At a glance
An academic modification is a change to what a student is taught or expected to do in school.
An example of a modification is less homework or easier assignments.
Before using a modification, it’s often better to try changing how a child learns, or try using a different teaching strategy.
School can be a challenge for kids with and . And when they struggle, one possible response is to give them less schoolwork or simpler assignments. This is called an academic modification. A modification is a change to what a student is taught or expected to do in school.
While modifications can make school easier for kids, they can have serious drawbacks. Watch an expert explain more about modifications.
All public schools have academic standards for what kids are expected to learn in each grade. These apply to reading, math, and other subjects. For instance, third graders are usually expected to learn multiplication.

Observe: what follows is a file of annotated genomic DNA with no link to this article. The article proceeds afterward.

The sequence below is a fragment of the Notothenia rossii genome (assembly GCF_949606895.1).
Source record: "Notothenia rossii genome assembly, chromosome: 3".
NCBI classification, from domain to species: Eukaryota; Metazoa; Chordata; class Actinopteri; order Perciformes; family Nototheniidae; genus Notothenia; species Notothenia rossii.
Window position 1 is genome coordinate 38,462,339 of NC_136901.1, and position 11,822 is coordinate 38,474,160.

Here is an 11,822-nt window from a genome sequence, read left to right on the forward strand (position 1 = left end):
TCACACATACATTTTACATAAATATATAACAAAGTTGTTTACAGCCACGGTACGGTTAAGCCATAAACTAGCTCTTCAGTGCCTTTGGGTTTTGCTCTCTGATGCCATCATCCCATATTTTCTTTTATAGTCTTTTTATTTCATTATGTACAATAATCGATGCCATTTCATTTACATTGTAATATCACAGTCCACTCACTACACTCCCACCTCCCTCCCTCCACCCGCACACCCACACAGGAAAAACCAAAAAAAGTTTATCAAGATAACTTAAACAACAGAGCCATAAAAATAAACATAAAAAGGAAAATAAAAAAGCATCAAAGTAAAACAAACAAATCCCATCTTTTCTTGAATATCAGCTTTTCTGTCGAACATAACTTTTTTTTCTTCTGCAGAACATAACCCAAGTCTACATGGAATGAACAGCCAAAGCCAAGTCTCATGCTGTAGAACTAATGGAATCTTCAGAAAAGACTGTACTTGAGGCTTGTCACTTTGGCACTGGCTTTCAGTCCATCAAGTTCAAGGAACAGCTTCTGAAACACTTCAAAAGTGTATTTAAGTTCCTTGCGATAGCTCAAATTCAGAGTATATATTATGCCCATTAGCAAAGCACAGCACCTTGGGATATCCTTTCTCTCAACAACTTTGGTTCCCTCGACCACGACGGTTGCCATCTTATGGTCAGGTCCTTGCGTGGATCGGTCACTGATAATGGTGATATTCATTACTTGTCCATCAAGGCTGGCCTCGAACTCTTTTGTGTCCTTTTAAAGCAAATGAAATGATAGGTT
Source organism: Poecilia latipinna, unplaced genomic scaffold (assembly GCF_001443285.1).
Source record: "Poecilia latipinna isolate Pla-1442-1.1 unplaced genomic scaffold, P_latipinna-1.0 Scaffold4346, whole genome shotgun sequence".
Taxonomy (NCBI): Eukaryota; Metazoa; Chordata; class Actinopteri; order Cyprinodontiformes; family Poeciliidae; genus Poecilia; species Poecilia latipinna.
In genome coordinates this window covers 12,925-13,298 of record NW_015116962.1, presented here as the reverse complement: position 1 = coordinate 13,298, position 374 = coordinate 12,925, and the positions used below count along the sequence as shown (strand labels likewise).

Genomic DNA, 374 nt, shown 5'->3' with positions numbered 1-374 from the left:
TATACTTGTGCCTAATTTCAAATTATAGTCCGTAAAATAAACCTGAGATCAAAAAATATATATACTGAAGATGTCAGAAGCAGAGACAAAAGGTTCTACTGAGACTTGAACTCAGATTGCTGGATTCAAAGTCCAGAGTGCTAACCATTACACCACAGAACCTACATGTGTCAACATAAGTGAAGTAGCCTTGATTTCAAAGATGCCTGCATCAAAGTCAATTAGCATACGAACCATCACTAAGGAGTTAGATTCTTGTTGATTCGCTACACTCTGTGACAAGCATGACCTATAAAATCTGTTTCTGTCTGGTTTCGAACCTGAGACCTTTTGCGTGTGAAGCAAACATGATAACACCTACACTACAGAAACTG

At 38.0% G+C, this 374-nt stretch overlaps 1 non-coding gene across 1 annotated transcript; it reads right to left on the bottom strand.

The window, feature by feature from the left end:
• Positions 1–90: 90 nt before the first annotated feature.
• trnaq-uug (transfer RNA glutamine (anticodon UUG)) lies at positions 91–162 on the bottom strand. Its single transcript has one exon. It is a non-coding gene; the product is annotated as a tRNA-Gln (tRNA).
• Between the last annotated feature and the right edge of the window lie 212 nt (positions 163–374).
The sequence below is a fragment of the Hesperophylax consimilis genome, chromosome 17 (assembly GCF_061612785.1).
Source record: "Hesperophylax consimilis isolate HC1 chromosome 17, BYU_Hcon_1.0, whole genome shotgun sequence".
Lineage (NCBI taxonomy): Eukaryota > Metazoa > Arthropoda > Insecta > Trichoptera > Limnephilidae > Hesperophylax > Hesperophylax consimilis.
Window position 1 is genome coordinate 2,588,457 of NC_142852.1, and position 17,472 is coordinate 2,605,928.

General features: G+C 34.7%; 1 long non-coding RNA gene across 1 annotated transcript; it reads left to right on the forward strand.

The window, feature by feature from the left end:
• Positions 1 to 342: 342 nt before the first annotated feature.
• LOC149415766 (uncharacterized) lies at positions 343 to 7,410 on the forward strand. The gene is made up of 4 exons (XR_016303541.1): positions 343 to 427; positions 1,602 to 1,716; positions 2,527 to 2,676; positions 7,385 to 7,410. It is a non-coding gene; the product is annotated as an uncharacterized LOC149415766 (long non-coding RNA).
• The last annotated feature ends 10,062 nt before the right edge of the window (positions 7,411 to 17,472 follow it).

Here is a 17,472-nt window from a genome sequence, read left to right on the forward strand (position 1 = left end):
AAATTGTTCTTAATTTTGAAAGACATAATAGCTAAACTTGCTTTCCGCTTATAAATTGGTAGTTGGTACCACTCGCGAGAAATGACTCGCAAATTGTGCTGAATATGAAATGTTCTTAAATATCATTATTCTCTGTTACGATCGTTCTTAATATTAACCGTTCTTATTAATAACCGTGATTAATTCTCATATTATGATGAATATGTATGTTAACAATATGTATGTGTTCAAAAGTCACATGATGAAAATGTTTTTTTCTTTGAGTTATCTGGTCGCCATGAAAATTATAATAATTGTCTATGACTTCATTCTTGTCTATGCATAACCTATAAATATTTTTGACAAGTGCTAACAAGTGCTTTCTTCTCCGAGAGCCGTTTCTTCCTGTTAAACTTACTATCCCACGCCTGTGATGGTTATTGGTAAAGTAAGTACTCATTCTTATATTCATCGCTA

Modifications change these expectations. They’re typically used when a child has trouble keeping up in school.
Take a third grader with math challenges who hasn’t mastered addition. A school may offer a modification that keeps the child working on addition, while the rest of the class moves on to multiplication. Or the child could have fewer test questions or less homework. (See other examples of modifications.)
Modifications are controversial. It’s true that they can make school less of a struggle for students, including kids who learn and think differently. But the result may be that kids learn less than their peers. They may fall behind on important skills. Over time, this can put them at a big disadvantage.
Deciding whether to use a modification
Alternatives to modifications
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About the author
About the author
Andrew M.I. Lee, JD is an editor and attorney who strives to help people understand complex legal, education, and parenting issues.
Melody Musgrove, EdD served as director of the Office of Special Education Programs (OSEP) in the U.S. Department of Education.